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EXCHANGE TRANSFUSION FOR ASPIRIN POISONING

EXCHANGE TRANSFUSION FOR ASPIRIN POISONING This is a case report of a 6-week-old infant treated for aspirin intoxication by exchange transfusion. It is presented to call attention to the dangers of excessive aspirin administration and also to an emergency treatment. Despite a voluminous literature on the danger of salicylate intoxication, the average mother and many doctors still prescribe this drug as though it were harmless. Until such time as the entire medical profession and the general public become aware of the problem, we will continue to have unnecessary deaths caused by one of the most valuable drugs that we have available. The labeling of salicylates as potentially harmful is not sufficient to prevent overdosage, and the so-called safety caps on children's aspirin do not prevent accidental poisoning. Report of a Case A 6-week-old male infant was admitted to the DeTar Memorial Hospital on Dec. 24, 1958, at 11 p. m., with the history of an http://www.deepdyve.com/assets/images/DeepDyve-Logo-lg.png JAMA American Medical Association

EXCHANGE TRANSFUSION FOR ASPIRIN POISONING

JAMA , Volume 170 (16) – Aug 15, 1959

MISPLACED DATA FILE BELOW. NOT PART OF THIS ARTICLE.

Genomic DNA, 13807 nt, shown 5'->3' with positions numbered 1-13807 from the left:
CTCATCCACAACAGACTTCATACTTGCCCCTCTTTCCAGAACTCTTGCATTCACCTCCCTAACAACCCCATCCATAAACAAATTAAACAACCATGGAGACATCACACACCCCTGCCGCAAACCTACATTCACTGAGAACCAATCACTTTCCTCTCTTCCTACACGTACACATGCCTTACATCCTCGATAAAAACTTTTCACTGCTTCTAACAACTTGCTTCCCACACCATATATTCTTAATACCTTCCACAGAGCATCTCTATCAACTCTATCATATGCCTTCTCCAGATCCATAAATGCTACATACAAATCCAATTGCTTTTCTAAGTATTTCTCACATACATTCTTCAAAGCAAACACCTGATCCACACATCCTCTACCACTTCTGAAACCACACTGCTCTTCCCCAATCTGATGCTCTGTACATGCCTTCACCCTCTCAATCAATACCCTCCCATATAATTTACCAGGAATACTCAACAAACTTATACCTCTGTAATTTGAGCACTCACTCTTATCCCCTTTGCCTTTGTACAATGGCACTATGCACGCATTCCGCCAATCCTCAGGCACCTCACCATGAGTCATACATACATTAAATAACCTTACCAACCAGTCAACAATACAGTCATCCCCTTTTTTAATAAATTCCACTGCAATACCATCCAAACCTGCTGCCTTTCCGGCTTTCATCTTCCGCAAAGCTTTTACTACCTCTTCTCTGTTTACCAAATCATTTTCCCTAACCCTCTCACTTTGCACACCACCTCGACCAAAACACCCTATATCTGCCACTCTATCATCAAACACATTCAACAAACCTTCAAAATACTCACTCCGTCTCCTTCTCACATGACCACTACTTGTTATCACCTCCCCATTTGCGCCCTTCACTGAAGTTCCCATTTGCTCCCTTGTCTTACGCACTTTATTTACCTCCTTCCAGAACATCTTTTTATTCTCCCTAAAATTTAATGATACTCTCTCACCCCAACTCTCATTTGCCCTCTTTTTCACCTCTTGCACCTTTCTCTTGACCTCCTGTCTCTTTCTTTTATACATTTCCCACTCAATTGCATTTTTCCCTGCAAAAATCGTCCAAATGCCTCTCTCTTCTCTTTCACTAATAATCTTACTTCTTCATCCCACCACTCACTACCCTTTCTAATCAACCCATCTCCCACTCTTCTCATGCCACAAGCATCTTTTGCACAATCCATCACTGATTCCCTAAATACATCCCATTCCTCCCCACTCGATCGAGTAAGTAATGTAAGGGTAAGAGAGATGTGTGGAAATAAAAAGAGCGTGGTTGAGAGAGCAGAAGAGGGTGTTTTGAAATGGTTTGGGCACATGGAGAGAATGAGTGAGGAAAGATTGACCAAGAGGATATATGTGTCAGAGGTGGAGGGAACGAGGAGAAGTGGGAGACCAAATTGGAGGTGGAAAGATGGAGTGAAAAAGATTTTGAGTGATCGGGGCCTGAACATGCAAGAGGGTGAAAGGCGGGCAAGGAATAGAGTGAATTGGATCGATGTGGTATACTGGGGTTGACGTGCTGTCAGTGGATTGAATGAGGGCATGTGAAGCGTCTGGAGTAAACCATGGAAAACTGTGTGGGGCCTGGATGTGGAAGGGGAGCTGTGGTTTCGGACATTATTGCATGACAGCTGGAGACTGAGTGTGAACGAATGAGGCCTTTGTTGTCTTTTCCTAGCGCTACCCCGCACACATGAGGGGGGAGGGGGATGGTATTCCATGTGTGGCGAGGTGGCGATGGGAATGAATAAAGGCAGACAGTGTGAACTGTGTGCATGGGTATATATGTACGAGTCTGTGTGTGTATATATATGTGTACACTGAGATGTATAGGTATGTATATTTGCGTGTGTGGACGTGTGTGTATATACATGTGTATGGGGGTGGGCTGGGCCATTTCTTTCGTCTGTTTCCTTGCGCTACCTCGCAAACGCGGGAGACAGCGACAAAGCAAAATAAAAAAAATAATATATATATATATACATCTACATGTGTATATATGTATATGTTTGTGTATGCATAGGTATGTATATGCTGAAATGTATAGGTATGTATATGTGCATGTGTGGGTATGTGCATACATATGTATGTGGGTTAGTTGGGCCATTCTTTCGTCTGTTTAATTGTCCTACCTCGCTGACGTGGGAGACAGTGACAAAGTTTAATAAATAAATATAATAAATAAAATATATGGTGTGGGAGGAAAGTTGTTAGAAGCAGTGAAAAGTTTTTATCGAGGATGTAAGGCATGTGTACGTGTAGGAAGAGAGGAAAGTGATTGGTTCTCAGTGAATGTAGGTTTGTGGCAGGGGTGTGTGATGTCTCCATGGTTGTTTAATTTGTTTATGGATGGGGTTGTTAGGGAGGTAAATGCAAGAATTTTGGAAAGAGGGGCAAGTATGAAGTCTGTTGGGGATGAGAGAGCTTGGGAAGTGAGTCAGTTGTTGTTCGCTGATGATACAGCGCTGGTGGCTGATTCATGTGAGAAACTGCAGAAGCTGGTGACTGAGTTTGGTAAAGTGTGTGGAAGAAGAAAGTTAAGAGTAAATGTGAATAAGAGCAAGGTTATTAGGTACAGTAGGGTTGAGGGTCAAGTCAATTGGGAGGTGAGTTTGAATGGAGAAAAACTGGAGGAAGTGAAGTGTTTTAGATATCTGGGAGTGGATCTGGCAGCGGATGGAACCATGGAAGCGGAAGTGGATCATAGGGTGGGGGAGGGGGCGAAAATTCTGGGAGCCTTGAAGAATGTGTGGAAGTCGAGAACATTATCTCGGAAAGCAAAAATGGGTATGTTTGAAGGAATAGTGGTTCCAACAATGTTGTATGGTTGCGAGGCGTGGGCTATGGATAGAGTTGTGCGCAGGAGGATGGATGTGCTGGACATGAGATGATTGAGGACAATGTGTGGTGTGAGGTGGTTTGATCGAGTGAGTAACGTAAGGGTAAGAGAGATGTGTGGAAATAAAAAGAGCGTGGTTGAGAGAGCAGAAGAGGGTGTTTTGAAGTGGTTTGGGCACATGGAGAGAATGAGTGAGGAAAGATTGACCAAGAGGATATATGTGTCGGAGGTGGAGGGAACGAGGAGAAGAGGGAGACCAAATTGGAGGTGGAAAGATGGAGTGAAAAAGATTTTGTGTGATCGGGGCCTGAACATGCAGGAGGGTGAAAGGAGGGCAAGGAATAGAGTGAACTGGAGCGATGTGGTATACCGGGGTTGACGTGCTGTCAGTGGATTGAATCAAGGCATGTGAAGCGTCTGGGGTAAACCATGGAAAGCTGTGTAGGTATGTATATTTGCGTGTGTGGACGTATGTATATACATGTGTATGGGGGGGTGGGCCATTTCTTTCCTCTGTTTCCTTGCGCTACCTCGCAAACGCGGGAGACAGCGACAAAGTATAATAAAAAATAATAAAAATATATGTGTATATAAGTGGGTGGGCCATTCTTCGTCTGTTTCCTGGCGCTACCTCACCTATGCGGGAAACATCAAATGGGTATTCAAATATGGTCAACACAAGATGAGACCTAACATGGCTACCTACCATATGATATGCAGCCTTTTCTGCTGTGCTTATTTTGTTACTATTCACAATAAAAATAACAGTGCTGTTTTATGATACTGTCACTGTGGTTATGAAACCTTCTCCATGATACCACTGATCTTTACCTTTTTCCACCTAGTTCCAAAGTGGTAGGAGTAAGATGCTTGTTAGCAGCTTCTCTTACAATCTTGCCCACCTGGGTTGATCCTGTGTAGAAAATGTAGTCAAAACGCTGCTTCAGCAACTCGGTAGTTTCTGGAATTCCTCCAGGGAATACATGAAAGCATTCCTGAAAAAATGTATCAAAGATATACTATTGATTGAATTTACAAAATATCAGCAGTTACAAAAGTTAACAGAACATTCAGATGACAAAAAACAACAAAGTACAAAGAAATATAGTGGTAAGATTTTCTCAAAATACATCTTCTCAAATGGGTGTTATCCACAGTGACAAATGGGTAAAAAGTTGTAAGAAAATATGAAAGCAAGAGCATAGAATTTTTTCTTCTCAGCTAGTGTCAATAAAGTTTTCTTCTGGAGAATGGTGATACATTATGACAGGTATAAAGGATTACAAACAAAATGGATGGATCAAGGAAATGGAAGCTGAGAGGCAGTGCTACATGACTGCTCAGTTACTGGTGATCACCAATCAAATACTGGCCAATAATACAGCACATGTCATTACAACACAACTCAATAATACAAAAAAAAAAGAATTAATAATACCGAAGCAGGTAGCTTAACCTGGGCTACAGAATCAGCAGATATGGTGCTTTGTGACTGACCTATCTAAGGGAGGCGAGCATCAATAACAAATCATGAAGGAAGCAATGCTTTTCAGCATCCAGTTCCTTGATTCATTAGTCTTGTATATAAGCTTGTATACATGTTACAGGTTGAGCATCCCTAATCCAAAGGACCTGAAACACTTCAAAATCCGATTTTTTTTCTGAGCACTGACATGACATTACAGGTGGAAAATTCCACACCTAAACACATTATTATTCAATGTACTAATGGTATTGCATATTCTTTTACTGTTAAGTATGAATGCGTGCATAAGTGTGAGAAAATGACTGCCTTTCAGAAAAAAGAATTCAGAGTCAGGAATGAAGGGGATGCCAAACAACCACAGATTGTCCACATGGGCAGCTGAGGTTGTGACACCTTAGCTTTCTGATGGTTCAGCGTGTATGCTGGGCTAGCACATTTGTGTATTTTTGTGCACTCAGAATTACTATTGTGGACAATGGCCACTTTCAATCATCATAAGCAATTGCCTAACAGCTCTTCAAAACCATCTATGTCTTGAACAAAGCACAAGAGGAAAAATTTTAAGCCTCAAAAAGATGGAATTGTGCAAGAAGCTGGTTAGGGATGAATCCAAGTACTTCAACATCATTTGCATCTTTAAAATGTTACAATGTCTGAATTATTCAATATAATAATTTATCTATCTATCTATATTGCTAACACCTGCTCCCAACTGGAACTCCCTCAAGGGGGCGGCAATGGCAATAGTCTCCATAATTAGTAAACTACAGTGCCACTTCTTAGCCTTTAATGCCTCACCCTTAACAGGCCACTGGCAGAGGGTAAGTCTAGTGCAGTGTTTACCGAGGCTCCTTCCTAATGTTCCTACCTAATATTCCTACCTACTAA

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Publisher
American Medical Association
Copyright
Copyright © 1959 American Medical Association. All Rights Reserved. Applicable FARS/DFARS Restrictions Apply to Government Use.
ISSN
0098-7484
eISSN
1538-3598
DOI
10.1001/jama.1959.63010160007010c
Publisher site
See Article on Publisher Site

Abstract

This is a case report of a 6-week-old infant treated for aspirin intoxication by exchange transfusion. It is presented to call attention to the dangers of excessive aspirin administration and also to an emergency treatment. Despite a voluminous literature on the danger of salicylate intoxication, the average mother and many doctors still prescribe this drug as though it were harmless. Until such time as the entire medical profession and the general public become aware of the problem, we will continue to have unnecessary deaths caused by one of the most valuable drugs that we have available. The labeling of salicylates as potentially harmful is not sufficient to prevent overdosage, and the so-called safety caps on children's aspirin do not prevent accidental poisoning. Report of a Case A 6-week-old male infant was admitted to the DeTar Memorial Hospital on Dec. 24, 1958, at 11 p. m., with the history of an

Journal

JAMAAmerican Medical Association

Published: Aug 15, 1959

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